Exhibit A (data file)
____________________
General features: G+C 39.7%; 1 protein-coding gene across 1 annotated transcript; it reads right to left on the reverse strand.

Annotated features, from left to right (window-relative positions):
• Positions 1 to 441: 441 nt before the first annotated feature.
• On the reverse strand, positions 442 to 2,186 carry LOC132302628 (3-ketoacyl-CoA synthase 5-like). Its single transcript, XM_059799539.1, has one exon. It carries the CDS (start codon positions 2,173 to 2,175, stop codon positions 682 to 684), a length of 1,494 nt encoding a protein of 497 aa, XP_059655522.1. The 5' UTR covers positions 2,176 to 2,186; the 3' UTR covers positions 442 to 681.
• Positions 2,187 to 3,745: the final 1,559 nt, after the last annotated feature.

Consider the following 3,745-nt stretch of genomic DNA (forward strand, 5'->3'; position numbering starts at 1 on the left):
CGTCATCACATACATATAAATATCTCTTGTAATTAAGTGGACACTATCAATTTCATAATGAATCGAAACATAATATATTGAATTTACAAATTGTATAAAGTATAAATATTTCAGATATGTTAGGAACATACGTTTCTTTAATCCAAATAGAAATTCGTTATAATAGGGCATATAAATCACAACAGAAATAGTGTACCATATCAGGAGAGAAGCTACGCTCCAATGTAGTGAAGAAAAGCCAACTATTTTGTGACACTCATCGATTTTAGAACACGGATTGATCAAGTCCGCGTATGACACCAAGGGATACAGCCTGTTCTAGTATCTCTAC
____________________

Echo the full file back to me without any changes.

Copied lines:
General features: G+C 39.7%; 1 protein-coding gene across 1 annotated transcript; it reads right to left on the reverse strand.

Annotated features, from left to right (window-relative positions):
• Positions 1 to 441: 441 nt before the first annotated feature.
• On the reverse strand, positions 442 to 2,186 carry LOC132302628 (3-ketoacyl-CoA synthase 5-like). Its single transcript, XM_059799539.1, has one exon. It carries the CDS (start codon positions 2,173 to 2,175, stop codon positions 682 to 684), a length of 1,494 nt encoding a protein of 497 aa, XP_059655522.1. The 5' UTR covers positions 2,176 to 2,186; the 3' UTR covers positions 442 to 681.
• Positions 2,187 to 3,745: the final 1,559 nt, after the last annotated feature.

Consider the following 3,745-nt stretch of genomic DNA (forward strand, 5'->3'; position numbering starts at 1 on the left):
CGTCATCACATACATATAAATATCTCTTGTAATTAAGTGGACACTATCAATTTCATAATGAATCGAAACATAATATATTGAATTTACAAATTGTATAAAGTATAAATATTTCAGATATGTTAGGAACATACGTTTCTTTAATCCAAATAGAAATTCGTTATAATAGGGCATATAAATCACAACAGAAATAGTGTACCATATCAGGAGAGAAGCTACGCTCCAATGTAGTGAAGAAAAGCCAACTATTTTGTGACACTCATCGATTTTAGAACACGGATTGATCAAGTCCGCGTATGACACCAAGGGATACAGCCTGTTCTAGTATCTCTAC